Subject: I have found a CD that I think you would enjoy
Where'd You Learn to Kiss
Genres: Alternative Rock, Pop, Rock
Full title - Where'd You Learn To Kiss That Way? Japanese compilation celebrating the 10th anniversary of the British indie pop group's first single. Contains virtually everything they released on the highly collectable ... more »
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Full title - Where'd You Learn To Kiss That Way? Japanese compilation celebrating the 10th anniversary of the British indie pop group's first single. Contains virtually everything they released on the highly collectable Sarah label, much of which is on CD for the first time. 36 tracks in all. Each disc is in a separate slipcase sleeve. Together they come within a full color slipcase with a 20 page booklet. Also included in the Japanese edition is an exclusive English & Japanese lyric sheet (which was not available in the now deleted UK edition). 1998 Clove/Shinkansen release.
A Good, not Great, Record
thedevilscoachman | Vienna, Virginia | 09/28/2000
(3 out of 5 stars)
"I bought this cd set online after reading reviews that cited the Field Mice as the missing link between the Smiths and Belle & Sebastian. Well, not quite. What all three groups have in common is a jangly pop sound and a melancholy, poetic lead singer . But with the Smiths and B&S, the melodies are always solid, the instrumentation always has real direction and heft, and the singing -fey or mopey though it may be - always crackles with strength and smarts. Not so with the Field Mice. Many of the tunes here are flawed by meandering, weak melodies, incredibly wussy lyrics and/or soggy, limp instrumentation. Several lose their jangle in favor of generic synth plinking. And some other pretty good songs never actually make it to the satisfying chorus you can hear them building towards. Don't get me wrong; I think this disk is worth picking up for the good tunes, which add some excellent melancholy jangle-pop tunes to the canon - "Emma's House", "Clearer", "Fabulous Friend", "Coach Station Reunion", "So Said Kay", "Canada", "September's Not So Far Away" - but be warned that these very good songs are outnumbered by bad ones."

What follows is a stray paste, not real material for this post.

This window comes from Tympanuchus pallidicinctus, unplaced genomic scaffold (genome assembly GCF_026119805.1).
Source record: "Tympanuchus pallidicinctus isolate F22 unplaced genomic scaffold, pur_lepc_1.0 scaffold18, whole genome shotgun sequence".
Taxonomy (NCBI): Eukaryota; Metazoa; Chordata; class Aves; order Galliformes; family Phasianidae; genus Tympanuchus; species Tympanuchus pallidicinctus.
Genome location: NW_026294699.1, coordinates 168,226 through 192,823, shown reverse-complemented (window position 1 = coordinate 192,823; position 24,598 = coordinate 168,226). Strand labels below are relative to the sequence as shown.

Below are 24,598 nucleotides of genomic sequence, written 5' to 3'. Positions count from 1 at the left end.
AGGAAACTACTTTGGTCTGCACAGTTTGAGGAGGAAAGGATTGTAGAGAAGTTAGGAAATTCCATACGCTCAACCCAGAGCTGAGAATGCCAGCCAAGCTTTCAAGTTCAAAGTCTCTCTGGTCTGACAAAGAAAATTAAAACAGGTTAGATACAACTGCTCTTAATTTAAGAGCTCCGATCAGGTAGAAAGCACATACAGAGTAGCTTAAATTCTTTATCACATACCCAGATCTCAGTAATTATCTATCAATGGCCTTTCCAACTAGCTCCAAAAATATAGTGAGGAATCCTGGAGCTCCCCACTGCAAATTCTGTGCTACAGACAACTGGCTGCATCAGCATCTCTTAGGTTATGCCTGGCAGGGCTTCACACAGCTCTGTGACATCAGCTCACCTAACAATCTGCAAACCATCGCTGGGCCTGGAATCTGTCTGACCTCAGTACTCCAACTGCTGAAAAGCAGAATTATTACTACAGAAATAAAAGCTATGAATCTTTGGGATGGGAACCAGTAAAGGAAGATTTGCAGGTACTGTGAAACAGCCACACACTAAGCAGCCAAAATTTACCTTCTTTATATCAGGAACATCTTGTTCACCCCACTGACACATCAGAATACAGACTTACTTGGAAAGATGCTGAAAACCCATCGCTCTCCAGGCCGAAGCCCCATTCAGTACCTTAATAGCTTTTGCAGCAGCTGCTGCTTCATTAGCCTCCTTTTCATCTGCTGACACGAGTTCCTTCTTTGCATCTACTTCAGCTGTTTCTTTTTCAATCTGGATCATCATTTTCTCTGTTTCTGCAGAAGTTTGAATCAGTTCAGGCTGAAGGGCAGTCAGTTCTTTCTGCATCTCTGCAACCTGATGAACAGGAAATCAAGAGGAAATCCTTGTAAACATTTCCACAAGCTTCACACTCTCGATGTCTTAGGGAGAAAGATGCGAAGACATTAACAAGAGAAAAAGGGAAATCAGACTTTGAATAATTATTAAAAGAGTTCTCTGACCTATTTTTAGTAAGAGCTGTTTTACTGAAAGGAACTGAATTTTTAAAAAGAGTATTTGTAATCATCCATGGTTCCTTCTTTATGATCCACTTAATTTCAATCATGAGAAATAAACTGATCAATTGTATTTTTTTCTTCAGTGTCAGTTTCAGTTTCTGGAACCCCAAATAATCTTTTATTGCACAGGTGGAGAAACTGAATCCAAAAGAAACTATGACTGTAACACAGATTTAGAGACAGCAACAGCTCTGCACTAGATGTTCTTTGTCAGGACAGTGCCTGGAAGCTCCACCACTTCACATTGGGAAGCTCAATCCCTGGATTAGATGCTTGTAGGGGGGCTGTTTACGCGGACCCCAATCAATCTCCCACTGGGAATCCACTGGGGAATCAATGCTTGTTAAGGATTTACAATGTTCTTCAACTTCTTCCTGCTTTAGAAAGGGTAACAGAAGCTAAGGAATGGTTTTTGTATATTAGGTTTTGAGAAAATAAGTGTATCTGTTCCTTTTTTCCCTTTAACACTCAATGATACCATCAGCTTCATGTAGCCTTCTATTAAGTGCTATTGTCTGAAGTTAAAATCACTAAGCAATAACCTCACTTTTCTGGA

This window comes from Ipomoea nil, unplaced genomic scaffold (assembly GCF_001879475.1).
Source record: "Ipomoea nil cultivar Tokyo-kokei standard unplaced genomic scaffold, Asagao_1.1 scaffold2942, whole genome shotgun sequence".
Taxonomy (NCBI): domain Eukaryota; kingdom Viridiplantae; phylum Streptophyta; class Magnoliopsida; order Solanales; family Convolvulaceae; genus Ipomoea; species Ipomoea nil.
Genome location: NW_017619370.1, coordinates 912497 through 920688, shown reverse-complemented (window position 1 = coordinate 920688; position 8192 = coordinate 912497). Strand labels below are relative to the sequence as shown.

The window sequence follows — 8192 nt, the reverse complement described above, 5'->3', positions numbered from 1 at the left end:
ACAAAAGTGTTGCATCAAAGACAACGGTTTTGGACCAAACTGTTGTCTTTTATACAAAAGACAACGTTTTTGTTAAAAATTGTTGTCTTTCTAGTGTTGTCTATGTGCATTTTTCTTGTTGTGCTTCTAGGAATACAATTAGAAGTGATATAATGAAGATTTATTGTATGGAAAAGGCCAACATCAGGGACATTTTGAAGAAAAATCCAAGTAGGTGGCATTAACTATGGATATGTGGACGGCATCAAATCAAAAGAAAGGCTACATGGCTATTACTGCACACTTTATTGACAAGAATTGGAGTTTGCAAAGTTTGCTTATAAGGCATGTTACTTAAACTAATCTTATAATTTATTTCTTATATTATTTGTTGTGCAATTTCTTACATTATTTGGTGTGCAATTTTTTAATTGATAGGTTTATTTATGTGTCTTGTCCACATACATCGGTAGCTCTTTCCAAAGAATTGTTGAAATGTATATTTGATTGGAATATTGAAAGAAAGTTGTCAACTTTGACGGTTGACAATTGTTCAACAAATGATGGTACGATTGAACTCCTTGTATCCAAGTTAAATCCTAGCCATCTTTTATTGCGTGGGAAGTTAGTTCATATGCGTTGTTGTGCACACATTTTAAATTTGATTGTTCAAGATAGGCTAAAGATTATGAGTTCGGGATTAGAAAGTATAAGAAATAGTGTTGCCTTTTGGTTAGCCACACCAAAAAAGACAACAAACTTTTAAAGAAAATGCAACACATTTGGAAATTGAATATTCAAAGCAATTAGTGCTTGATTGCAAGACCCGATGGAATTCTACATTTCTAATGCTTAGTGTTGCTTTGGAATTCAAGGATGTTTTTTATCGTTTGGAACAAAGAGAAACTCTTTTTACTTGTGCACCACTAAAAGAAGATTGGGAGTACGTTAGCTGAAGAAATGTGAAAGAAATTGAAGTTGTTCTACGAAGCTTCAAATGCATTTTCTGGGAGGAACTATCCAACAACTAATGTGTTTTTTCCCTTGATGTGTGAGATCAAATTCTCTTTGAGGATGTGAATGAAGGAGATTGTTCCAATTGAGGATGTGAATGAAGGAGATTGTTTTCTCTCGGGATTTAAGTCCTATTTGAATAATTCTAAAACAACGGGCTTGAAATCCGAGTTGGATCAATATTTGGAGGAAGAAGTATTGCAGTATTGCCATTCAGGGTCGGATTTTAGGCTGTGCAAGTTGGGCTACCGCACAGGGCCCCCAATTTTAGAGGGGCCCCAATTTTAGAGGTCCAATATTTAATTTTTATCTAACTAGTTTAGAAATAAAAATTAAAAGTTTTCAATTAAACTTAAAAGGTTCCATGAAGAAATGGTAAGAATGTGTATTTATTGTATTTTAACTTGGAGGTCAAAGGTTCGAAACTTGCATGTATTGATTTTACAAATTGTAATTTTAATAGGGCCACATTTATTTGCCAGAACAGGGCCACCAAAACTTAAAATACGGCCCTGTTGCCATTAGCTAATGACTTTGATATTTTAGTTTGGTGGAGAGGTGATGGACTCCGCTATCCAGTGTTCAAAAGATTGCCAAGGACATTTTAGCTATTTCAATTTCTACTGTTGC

(5 out of 5 stars)
"These CDs collect a majority of the official output of the Field Mice, though it is by no means 100% complete. The only remaining release that is now in print, it is nonetheless wonderful and a very admirable effort. The Field Mice began as a jangly pop band, and were forever pigeonholed as such. Early forays showed the influence of Nick Drake, the Beatles, and the Go-Betweens. Later, they lamented not being able to break into different territory without their detractors continuing to compare them to their earliest efforts. As time went by, they experimented with electronics, adding a dimension to their music which most closely resembled the Wake (UK) or New Order. Their final album, which also began some forays into shoegazing, was never well-liked by fairweather fans of their earliest material, having undergone a great deal of change in 4 years. It's all well-represented, from the earliest official release, to most of their final (and only) album. Well worth the relatively cheap price when you consider what most of their catalog goes for in auctions these days."
Chocolate Love Sex
Martin Dawson | Royton, Oldham, United Kingdom | 11/19/2001
(5 out of 5 stars)
"This is a double CD of fragility and beauty which compiles most of this special band's output for the now-defunct Sarah Records.
It begins with the shimmering and elusive 'Five Moments' with dreamy vocals by Annemari,a blueprint for the out-put of Saint Etienne(who covered 'Let's Kiss And Make Up',the original included here).
Largely thereafter vocals are by singer-songwriter,Bobby Wratten and second track 'If You Need Someone' fairly rips along.
'Sensitive' is the nearest this band get to thrash(5 guitar tracks on an 8 track recording!)as it ends with an elongated rock-out.Although that's 'rock-out' in Field Mice terms,obviously...
These are all love songs(how wide a definition can that be?)and each have something to recommend them.There is a bravery to being this open,this...exposed but there will always be a place here(well,for me...) for such emotional nakedness.The love-lorn wistfulness of 'And Before The First Kiss'is a great example.
Later there were excursions into dance music/electronica revealing the band's obsession with Factory Records/New Order.Possibly the best example is 'Missing The Moon',my favourite song on this compilation which is just joyous sequencer-led pop.
'Emma's House' was the first Field Mice release on Sarah and is included here in all its tacky-drum-machine-and-Bobby-fighting-through-the-flu-vocals...genius.
I've changed my mind.'Landmark' is the best song on here...c'mon,it's that sort of record.There is a romantic classicism to the lyrics,"To a decision she's come/She has decided to leave...",and introspection, and emotion which isn't anger.Which is welcome.The killer chorus of,"And were someone to ask me/I'd say it's remarkable/That she stayed so long...",seals the deal.
The packaging is exquisite,you get a biography and a discography and intriquing snippets of lyrics which are like snapshots in time.
The Field Mice were never going to change the world but they can change a little bit of you each time you listen to them.Yearning and heartache can never really go out of fashion and I know it's a cynical world but I like to think we all have those moments of innocence and 'Wow!Where'd you learn to kiss that way!'wonder.I was going to head this review 'Fey Indie Jangling'which is what it is...but it's great and...well,you can tell me when you stopped feeling...and fey indie jangling can sometimes be great.This is."